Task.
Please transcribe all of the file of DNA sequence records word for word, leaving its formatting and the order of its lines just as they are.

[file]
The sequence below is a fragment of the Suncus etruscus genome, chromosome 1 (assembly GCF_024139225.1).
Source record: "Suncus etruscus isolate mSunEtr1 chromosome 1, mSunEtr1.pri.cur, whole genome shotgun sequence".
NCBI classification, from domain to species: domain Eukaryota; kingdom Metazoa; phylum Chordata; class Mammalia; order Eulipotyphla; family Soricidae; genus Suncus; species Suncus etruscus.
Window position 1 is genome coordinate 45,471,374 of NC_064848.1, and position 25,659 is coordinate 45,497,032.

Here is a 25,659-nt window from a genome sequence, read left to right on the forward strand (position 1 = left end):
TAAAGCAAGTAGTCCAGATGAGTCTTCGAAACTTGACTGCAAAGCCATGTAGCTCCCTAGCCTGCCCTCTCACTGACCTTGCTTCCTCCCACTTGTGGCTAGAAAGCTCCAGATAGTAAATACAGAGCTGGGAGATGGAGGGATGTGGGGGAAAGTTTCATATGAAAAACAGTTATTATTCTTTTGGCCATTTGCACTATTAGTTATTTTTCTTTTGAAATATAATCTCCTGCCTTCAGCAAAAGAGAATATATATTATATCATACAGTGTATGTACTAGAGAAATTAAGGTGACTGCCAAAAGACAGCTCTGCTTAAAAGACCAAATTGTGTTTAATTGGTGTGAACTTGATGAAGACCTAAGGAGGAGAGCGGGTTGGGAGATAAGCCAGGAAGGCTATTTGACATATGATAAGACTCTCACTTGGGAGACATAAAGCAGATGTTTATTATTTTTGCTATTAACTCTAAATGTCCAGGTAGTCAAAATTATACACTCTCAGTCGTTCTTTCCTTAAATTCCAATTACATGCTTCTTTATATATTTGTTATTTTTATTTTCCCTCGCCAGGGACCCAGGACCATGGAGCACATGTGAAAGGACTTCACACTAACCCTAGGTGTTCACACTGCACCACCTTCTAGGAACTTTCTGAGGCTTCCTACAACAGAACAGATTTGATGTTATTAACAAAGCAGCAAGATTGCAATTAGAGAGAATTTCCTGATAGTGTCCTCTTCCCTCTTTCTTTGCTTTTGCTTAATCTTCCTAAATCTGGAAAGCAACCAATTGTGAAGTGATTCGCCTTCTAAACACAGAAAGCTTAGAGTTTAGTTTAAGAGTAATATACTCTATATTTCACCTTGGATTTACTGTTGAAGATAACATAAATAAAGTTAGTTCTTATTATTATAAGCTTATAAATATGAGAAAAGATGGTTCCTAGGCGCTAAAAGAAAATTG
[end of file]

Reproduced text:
The sequence below is a fragment of the Suncus etruscus genome, chromosome 1 (assembly GCF_024139225.1).
Source record: "Suncus etruscus isolate mSunEtr1 chromosome 1, mSunEtr1.pri.cur, whole genome shotgun sequence".
NCBI classification, from domain to species: domain Eukaryota; kingdom Metazoa; phylum Chordata; class Mammalia; order Eulipotyphla; family Soricidae; genus Suncus; species Suncus etruscus.
Window position 1 is genome coordinate 45,471,374 of NC_064848.1, and position 25,659 is coordinate 45,497,032.

Here is a 25,659-nt window from a genome sequence, read left to right on the forward strand (position 1 = left end):
TAAAGCAAGTAGTCCAGATGAGTCTTCGAAACTTGACTGCAAAGCCATGTAGCTCCCTAGCCTGCCCTCTCACTGACCTTGCTTCCTCCCACTTGTGGCTAGAAAGCTCCAGATAGTAAATACAGAGCTGGGAGATGGAGGGATGTGGGGGAAAGTTTCATATGAAAAACAGTTATTATTCTTTTGGCCATTTGCACTATTAGTTATTTTTCTTTTGAAATATAATCTCCTGCCTTCAGCAAAAGAGAATATATATTATATCATACAGTGTATGTACTAGAGAAATTAAGGTGACTGCCAAAAGACAGCTCTGCTTAAAAGACCAAATTGTGTTTAATTGGTGTGAACTTGATGAAGACCTAAGGAGGAGAGCGGGTTGGGAGATAAGCCAGGAAGGCTATTTGACATATGATAAGACTCTCACTTGGGAGACATAAAGCAGATGTTTATTATTTTTGCTATTAACTCTAAATGTCCAGGTAGTCAAAATTATACACTCTCAGTCGTTCTTTCCTTAAATTCCAATTACATGCTTCTTTATATATTTGTTATTTTTATTTTCCCTCGCCAGGGACCCAGGACCATGGAGCACATGTGAAAGGACTTCACACTAACCCTAGGTGTTCACACTGCACCACCTTCTAGGAACTTTCTGAGGCTTCCTACAACAGAACAGATTTGATGTTATTAACAAAGCAGCAAGATTGCAATTAGAGAGAATTTCCTGATAGTGTCCTCTTCCCTCTTTCTTTGCTTTTGCTTAATCTTCCTAAATCTGGAAAGCAACCAATTGTGAAGTGATTCGCCTTCTAAACACAGAAAGCTTAGAGTTTAGTTTAAGAGTAATATACTCTATATTTCACCTTGGATTTACTGTTGAAGATAACATAAATAAAGTTAGTTCTTATTATTATAAGCTTATAAATATGAGAAAAGATGGTTCCTAGGCGCTAAAAGAAAATTG